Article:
Increasingly, online authors are being sued for libel. Sometimes it’s justified; sometimes it’s not. To help sort through the fact and fiction of blogger defamation, we created this FAQ. Don’t see your question listed? Please, get in touch.
Blogger Defamation Frequently Asked Questions (& Answers)
- What is defamation?
- Are bloggers considered journalists?
- Are bloggers considered public figures?
- I’m a political blogger, am I considered a public figure?
- Are corporations considered public figures for the purposes of a cyber defamation lawsuit?
- If I omit names from a blog post, can I still be sued for cyber defamation?
- Is it illegal to link to a defamatory statement?
- What happens if a third-party post on your website is defamatory, are you liable?
- What about paid/fake reviews, are they allowed or can they result in a cyber defamation lawsuit?
What is Defamation?
Slander (spoken defamation) and libel (written defamation) statutes are nuanced, and vary from jurisdiction to jurisdiction, but the basic definition is as follows:
defamation, n. (14c) 1. The act of harming the reputation of another by making a false statement to a third person. If the alleged defamation involves a matter of public concern, the plaintiff is constitutionally required to prove both the statement’s falsity and the defendant’s fault. 2. A false written or oral statement that damages another’s reputation. See LIBEL; SLANDER. Cf. (Black’s Law Dictionary, Ninth Edition)
Defamation falsity must be provable. You won’t get far suing an adversary for calling you “a sorry excuse for a blogger” because morality is subjective and one person’s “sorry excuse” could be another person’s “hero.” Now, if someone said you “stole money to finance your blog” – and you didn’t – there’s a good chance you’d win a defamation lawsuit.
The definition of “privilege” and whether or not it’s considered protected speech largely depends on jurisdiction. The general rule of thumb: Private communications, including confidential litigation proceedings or doctor-patient discussions, typically don’t qualify as defamation.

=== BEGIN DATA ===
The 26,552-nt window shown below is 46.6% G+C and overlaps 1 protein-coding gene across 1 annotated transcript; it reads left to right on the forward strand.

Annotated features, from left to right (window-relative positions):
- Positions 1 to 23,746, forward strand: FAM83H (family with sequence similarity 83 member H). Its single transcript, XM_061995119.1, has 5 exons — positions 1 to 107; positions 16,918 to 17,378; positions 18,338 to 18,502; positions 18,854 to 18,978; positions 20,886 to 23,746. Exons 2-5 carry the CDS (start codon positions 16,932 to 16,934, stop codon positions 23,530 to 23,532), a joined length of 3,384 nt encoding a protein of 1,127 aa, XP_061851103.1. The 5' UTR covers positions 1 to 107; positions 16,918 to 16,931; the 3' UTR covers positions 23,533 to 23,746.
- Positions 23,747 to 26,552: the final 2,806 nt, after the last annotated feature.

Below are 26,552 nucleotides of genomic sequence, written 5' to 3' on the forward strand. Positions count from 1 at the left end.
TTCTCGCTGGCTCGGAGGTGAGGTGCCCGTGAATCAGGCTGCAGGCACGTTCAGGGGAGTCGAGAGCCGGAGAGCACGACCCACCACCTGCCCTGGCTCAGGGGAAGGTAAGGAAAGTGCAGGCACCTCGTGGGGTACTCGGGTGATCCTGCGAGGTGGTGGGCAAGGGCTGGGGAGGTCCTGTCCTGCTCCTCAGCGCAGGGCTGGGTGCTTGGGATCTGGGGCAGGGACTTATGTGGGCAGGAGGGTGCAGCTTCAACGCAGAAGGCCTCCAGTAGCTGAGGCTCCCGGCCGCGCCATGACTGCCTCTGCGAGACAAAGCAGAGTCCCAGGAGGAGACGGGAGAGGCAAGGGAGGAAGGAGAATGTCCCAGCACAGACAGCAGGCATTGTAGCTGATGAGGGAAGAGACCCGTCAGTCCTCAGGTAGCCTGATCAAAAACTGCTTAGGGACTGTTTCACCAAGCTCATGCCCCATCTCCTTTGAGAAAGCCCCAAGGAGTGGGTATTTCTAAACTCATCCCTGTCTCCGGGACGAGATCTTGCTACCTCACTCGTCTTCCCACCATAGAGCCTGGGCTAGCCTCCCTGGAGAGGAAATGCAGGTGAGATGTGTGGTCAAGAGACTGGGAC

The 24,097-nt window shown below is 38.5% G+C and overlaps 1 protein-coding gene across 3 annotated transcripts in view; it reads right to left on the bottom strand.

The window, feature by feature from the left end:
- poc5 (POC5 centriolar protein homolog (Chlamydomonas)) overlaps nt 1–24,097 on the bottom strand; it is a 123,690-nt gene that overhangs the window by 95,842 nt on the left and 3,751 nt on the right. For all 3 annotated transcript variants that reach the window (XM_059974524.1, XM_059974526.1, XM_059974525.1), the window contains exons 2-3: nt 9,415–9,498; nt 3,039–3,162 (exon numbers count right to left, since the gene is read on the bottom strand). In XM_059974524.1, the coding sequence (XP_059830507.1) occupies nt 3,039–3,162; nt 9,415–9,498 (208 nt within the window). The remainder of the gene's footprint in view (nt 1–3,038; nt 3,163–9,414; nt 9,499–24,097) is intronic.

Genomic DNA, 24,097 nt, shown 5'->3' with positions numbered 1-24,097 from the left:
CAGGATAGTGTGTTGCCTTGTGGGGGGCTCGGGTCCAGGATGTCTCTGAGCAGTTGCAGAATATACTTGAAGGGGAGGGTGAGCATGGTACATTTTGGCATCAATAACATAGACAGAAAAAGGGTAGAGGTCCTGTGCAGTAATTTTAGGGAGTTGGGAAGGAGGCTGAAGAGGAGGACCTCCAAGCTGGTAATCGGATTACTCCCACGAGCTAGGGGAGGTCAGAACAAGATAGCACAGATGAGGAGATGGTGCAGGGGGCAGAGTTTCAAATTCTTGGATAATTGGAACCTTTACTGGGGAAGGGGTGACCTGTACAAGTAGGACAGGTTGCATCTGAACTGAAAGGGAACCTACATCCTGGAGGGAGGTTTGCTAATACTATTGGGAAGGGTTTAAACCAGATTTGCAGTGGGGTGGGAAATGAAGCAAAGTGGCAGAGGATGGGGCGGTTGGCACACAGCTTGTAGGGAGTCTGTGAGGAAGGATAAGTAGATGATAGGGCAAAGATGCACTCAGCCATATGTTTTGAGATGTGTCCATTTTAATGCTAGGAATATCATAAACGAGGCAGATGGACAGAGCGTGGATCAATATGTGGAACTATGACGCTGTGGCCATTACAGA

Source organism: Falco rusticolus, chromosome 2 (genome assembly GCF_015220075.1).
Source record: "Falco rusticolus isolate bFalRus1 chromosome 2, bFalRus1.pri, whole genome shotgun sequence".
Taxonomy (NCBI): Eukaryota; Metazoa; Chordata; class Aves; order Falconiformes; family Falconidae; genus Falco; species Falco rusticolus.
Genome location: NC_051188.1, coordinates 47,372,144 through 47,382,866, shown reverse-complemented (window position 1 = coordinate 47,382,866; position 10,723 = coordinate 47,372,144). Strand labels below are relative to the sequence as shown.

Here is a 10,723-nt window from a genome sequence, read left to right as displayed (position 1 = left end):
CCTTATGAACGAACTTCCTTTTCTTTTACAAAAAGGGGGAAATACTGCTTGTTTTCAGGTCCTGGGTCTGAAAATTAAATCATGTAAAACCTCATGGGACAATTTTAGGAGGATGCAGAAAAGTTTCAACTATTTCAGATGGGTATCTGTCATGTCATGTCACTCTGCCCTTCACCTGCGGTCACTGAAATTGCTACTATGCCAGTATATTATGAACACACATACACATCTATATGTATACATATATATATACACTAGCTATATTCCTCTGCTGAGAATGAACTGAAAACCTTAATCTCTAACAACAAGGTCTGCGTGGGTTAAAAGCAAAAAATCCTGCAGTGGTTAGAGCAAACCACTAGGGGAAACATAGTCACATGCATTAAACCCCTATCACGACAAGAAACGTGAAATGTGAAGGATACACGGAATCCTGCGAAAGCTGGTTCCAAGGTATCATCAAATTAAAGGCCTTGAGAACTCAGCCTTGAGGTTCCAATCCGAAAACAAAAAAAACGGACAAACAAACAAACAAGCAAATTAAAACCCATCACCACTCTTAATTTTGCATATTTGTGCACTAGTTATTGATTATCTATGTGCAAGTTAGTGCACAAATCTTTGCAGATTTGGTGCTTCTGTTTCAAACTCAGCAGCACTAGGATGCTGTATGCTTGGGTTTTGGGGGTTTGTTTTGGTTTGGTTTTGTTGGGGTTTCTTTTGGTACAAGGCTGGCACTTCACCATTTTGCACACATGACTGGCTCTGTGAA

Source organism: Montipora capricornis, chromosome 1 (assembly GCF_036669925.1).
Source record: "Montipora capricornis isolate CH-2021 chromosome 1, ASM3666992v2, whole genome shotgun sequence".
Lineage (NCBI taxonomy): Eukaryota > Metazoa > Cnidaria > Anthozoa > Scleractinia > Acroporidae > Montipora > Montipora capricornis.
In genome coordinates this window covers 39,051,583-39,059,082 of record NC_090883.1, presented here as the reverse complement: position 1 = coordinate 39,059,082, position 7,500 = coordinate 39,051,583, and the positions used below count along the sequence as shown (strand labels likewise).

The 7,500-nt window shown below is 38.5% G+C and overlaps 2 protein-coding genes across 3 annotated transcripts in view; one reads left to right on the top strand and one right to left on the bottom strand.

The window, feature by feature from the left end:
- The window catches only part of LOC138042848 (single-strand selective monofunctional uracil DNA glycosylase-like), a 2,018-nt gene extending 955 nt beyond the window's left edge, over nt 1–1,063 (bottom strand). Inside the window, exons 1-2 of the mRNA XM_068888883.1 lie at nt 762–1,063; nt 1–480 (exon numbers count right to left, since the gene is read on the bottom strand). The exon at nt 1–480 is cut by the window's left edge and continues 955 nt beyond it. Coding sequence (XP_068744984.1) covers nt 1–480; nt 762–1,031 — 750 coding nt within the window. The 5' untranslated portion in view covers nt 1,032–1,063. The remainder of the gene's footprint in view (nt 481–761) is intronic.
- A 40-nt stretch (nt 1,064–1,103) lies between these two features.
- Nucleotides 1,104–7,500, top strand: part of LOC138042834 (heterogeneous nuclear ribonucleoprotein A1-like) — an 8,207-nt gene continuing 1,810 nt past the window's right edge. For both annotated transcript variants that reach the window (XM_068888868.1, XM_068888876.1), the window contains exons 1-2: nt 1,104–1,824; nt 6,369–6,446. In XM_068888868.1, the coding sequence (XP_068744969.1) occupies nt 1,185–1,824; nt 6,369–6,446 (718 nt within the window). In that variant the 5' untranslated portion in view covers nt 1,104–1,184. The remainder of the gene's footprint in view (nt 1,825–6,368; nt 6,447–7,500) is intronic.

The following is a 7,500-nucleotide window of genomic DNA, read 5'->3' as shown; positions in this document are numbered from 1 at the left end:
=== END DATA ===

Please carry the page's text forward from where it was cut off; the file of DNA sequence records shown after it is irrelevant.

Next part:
Public Figures v. Private Figures
If the plaintiff in a slander or libel lawsuit is a public figure, he or she must prove their respective defendants acted with actual malice — the intentional publishing of false information, to inflict reputational harm.
The definition of a public figure differs from jurisdiction to jurisdiction. Generally, celebrities (local or famous), public office holders, or anybody who thrusts themselves into a public debate, are deemed “public figures” and must meet “actual malice” standards. In some regions, teachers and government workers also qualify as public figures.
Private figures, on the other hand, only have to convince a judge or jury that a reasonable person wouldn’t have published the material in question.
Are Bloggers Considered Journalists?
Are bloggers considered journalists? Yes. The United States Supreme Court ruled that “in the context of defamation law, the rights of the institutional media are no greater and no less than those enjoyed by other individuals and organizations engaged in the same activities.”
But don’t fool yourself into thinking that the First Amendment will protect everything you publish. Engage in rigorous journalistic ethics and quadruple check everything for accuracy before posting. Cite sources and be careful with wording. Because remember, the same well-funded, in-house legal teams going after big media are the same ones going after bloggers.
Are Bloggers Considered Public Figures?
As discussed above, United States defamation law differentiates between public and private figures. Public figures must meet the actual malice standard; private citizens only have to prove negligence.
In many cases, bloggers are deemed public figures, because, by posting, they’re willing involving themselves in a conversation or issue.